There's lots of fingerpointing for this film. The big blame goes to the screenwriter, the director, and the film cutter.
The screenwriter - Douglas Adams - He should have known better. He did not produce a filmable script. He left in partial gags. (Half a gag isn't a gag at all.) He made changes to the story arc, but never fully committed to those changes. He did not boil down the story to a well-working whole. I generally like all the changes that he did make, because the entirely new or rewritten scenes generally worked far better in a visual medium.
Doug also had another problem: he introduced too much dramatic integrity, most specifically in the arc of Arthur-Trillian. In this case, dramatic integrity eroded comedic integrity. In many cases, this character develoment result in overexplaining jokes.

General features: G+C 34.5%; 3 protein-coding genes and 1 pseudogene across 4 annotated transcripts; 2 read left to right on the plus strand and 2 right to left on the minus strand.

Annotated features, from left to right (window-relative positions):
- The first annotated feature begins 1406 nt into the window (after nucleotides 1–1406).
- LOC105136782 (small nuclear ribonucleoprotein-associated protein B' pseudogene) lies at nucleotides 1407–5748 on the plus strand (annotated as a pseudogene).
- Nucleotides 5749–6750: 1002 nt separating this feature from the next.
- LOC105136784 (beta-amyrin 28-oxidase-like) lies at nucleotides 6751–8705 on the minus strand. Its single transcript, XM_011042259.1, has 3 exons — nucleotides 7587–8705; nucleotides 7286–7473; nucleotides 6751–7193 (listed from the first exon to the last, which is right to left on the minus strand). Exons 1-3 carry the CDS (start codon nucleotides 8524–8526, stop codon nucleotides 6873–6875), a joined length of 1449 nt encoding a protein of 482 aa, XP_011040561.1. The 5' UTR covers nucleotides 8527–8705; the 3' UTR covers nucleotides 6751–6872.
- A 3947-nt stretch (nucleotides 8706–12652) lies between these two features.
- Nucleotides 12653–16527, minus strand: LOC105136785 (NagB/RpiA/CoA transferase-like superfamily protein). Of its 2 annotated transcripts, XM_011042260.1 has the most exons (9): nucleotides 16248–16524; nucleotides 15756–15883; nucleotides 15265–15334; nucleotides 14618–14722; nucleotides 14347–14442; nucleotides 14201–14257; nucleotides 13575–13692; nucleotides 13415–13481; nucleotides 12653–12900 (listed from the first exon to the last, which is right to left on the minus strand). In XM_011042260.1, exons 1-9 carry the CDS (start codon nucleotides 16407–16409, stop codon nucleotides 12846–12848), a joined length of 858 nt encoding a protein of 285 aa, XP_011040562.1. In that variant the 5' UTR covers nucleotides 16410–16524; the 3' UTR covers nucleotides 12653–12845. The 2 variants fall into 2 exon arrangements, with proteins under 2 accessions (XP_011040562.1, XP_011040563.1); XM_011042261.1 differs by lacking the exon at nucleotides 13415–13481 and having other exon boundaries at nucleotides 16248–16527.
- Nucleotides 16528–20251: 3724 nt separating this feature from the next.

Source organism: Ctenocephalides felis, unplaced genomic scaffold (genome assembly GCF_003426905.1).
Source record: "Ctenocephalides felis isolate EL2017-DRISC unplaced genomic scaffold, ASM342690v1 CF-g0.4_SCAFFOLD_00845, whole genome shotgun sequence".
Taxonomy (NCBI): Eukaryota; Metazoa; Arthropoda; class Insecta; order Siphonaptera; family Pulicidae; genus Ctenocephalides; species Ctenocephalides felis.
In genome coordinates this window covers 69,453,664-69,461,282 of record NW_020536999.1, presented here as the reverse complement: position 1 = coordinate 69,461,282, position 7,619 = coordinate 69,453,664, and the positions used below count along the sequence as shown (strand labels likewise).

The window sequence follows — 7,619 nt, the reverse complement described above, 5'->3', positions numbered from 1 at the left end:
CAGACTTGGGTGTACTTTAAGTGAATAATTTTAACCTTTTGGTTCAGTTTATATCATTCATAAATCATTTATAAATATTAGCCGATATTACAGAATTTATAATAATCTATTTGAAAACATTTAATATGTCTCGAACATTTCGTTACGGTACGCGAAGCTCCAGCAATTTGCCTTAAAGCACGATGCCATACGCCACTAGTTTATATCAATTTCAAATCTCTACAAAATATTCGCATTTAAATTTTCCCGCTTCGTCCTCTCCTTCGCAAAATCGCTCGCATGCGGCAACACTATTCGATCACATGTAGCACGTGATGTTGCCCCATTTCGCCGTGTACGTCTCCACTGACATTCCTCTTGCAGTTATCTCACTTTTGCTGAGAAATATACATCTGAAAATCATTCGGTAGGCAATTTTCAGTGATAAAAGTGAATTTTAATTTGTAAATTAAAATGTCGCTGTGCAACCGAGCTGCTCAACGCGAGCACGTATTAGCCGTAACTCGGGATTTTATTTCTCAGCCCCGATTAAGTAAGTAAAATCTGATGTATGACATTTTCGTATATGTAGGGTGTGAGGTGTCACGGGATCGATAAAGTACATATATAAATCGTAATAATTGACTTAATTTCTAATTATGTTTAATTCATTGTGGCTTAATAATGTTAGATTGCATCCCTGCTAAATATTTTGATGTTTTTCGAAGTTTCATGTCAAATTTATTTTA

The director didn't understand the film. Period. Looking at his bio, he was just too inexperienced for this film. Fortunately, he did understand visuals and motion, which generally helped the sight gags and the pratfalls. For example, I very much liked the gag of Deep Thought watching a TV. The low-key delivery of that gag made it work very well.
The film editor had no idea of comedic pacing. None. Much shame goes to the lackluster editing of this work.
As for the actors, they could not deliver a joke between themselves. They were shameful. However, they did well in physical comedy, which showed in this film. The physical comedy generally worked far better than the verbal comedy.
All in all, this was a clumsy adaptation to screen.